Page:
The deal, expected to close during the first quarter next year, adds $1 billion in revenues and $80 million in earnings before interest, taxes, depreciation & amortization to Owen’s & Minor’s books annually.
“Halyard’s S&IP business is a market leader in the prevention of healthcare-associated infections, and its portfolio of products and services is highly complementary to the innovative solutions we currently provide to our customers,” Owens & Minor chairman, president & CEO Cody Phipps said in prepared remarks. “In today’s rapidly changing healthcare industry, Owens & Minor is taking aggressive steps to strengthen and diversify our business model, and this transaction supports and enhances our ability to execute our strategy and provides significant opportunities for growth.”
“This transaction is both strategically and financially compelling,” added CFO Richard Meier. “It will allow us to enhance our product offerings to our acute care and non-acute care customers in a wider range of global markets and—combined with our recent acquisition of Byram Healthcare—will position us to achieve sustainable, profitable growth.”
Halyard said the sale speeds its move toward becoming a pure-play medical device company in the higher-margin pain management and chronic care markets.
“This transaction represents a natural evolution and is a milestone moment for both of our businesses. It accelerates our transformation to becoming a pure-play medical devices company and provides significant resources to accelerate our growth,” CEO Joe Woody said in prepared remarks. “The S&IP business and its employees will have an exciting future as part of Owens & Minor – an ideal buyer with strong expertise in marketing and distributing these products in our major markets.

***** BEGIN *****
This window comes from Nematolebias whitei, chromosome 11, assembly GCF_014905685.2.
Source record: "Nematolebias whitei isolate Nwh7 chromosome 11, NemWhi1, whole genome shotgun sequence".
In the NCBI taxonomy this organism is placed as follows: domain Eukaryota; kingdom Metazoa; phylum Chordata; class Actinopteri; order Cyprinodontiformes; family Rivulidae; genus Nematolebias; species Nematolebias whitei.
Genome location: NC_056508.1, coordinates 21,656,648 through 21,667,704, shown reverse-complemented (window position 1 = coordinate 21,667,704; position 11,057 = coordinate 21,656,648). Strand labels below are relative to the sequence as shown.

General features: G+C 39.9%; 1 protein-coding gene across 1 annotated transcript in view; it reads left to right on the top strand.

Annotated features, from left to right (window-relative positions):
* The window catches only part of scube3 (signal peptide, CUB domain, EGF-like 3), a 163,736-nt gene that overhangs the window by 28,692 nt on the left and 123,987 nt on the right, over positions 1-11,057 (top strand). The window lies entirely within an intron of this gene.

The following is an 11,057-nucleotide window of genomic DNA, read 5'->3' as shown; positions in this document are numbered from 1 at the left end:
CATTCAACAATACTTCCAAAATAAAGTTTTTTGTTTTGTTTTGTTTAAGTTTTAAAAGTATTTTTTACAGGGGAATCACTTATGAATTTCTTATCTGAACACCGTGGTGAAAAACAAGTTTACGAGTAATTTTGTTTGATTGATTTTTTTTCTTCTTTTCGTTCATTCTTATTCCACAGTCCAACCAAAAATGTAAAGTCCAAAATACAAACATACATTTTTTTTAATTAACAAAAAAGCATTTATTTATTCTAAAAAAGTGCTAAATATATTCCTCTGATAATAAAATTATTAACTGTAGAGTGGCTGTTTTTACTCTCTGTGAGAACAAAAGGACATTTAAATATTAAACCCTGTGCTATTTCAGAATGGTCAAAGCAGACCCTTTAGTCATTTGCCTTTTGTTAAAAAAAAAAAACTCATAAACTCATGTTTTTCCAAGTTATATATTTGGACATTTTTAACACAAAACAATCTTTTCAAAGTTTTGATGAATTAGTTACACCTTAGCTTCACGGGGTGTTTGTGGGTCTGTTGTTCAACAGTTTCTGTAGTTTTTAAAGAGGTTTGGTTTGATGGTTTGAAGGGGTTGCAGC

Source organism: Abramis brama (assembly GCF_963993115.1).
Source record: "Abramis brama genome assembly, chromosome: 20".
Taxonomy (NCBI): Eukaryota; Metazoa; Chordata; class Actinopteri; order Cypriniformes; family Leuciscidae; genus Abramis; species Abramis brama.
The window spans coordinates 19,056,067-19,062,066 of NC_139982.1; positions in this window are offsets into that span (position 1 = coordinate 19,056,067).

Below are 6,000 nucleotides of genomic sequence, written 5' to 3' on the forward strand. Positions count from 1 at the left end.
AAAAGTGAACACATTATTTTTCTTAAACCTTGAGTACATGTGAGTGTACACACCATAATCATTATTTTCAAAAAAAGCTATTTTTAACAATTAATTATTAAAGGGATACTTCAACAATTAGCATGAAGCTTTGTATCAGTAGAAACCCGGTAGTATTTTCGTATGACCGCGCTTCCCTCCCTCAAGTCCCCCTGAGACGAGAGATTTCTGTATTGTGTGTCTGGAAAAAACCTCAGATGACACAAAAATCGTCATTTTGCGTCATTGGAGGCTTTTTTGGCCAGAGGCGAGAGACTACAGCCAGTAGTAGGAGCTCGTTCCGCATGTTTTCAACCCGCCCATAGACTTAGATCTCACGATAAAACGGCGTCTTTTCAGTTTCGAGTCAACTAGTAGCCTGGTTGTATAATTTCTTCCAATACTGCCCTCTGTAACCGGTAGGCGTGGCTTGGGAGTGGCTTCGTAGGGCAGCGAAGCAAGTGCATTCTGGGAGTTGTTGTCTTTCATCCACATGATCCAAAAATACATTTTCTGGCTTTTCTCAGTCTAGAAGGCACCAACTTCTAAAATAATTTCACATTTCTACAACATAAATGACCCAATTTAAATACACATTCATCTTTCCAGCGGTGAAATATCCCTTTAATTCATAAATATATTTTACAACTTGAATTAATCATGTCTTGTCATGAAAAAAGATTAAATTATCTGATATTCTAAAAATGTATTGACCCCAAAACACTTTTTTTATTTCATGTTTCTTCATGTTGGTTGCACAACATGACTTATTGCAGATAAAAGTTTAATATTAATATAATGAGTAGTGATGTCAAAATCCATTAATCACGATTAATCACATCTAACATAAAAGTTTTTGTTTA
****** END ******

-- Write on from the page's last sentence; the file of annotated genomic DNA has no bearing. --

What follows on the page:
“This divestiture will begin the next chapter for our company, one that is defined by a high-performance culture focused on developing innovative solutions for our customers and addressing our industry’s most pressing healthcare needs,” Woody said.
“We have enjoyed a strong relationship with Halyard as one of their largest customers,” Phipps added. “This transaction is value creating, and we look forward to welcoming Halyard’s talented teammates and global capabilities to the Owens & Minor family.”
Owens & Minor misses the mark; Halyard beats The Street
Owens & Minor reported profits and sales that missed the consensus forecast on Wall Street, while Halyard beat both the bottom- and top-line outlooks on The Street.
O&M posted profits of $10.9 million, or 18¢ per share, on sales of $2.33 billion for the three months ended Sept. 30, for a profit slide of -63.6% on a sales decline of -3.4%. Adjusted to exclude one-time items, earnings per share were 40¢, a full dime below the forecast on The Street, where analysts were looking for sales of $2.40 billion.
The company chalked the slide up to the loss of a “significant” customer last year and one less sales day in Q3 2017, plus lower growth with existing customers, margin pressure domestically and higher new business costs in Europe.
Owens & Minor cut its adjusted EPS forecast to $1.75 to $1.85, down from $1.90 to $2.00 previously.
For its part, Halyard reported profits of $16.6 million, or 35¢ per share, on sales of $401.4 million for the three months ended Sept. 30, for a top-line gain of 82.4% on sales growth of 1.0%. Adjusted EPS came in at 60¢, 14¢ ahead of The Street, where the consensus called for sales of $396.1 million.
Halyard raised its adjusted EPS guidance to $2.03 to $2.13, up from $1.85 to $2.05 previously.
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